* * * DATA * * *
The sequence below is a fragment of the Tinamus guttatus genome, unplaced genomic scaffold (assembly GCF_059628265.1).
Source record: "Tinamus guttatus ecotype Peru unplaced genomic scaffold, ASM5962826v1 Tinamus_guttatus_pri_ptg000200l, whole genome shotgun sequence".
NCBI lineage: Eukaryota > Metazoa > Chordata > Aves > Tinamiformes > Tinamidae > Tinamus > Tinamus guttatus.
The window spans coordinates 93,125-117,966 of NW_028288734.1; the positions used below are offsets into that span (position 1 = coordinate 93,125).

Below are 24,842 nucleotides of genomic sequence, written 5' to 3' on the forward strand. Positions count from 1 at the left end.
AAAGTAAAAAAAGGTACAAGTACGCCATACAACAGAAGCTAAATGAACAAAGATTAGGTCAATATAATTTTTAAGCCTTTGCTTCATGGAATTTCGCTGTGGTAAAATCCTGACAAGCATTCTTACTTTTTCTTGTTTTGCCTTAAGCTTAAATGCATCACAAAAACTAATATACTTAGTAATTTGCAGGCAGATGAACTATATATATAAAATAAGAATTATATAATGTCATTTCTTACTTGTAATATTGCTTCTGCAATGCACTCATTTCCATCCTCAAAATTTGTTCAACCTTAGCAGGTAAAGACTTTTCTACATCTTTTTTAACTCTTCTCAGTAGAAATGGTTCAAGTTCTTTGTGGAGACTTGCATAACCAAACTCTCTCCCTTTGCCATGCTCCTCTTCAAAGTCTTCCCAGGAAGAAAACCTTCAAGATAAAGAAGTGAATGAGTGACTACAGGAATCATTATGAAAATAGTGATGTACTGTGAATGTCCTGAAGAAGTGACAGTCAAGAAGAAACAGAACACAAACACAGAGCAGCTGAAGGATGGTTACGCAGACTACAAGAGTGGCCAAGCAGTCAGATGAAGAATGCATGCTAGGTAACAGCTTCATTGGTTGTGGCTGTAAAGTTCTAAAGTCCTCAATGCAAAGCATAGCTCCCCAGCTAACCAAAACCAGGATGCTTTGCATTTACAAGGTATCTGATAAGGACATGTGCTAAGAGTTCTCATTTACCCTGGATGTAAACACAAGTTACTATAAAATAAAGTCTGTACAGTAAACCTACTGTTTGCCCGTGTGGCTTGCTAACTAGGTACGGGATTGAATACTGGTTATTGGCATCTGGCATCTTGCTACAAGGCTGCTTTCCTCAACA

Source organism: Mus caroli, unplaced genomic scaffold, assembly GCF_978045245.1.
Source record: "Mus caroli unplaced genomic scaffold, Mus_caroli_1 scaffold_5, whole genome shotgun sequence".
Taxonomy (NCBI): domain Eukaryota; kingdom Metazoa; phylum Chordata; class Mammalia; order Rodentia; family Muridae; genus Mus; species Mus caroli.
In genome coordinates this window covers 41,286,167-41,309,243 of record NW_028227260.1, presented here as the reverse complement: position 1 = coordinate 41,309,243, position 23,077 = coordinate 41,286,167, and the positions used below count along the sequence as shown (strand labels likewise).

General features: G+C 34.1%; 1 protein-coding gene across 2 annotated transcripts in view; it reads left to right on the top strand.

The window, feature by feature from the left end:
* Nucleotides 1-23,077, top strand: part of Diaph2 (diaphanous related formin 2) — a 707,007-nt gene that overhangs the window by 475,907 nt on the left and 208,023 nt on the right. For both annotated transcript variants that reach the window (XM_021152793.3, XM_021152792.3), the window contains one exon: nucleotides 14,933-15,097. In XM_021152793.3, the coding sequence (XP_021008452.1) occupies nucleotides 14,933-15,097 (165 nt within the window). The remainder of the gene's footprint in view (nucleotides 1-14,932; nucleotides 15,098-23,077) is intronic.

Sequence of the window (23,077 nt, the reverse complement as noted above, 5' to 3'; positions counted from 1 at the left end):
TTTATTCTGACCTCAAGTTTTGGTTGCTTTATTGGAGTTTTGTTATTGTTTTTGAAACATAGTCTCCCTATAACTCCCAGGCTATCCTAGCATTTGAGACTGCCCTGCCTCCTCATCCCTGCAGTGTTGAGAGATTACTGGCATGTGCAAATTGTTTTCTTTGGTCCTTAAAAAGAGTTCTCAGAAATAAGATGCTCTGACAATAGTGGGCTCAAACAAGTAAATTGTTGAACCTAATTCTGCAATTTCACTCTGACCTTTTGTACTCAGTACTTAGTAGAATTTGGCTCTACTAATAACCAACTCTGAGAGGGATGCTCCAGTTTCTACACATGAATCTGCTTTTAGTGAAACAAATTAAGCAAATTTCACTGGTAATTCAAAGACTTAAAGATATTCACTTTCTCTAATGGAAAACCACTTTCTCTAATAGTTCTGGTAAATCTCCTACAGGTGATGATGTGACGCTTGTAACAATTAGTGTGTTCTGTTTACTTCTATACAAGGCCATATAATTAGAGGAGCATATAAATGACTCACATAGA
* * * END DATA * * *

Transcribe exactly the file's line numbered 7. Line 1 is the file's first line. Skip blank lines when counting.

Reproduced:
Source organism: Mus caroli, unplaced genomic scaffold, assembly GCF_978045245.1.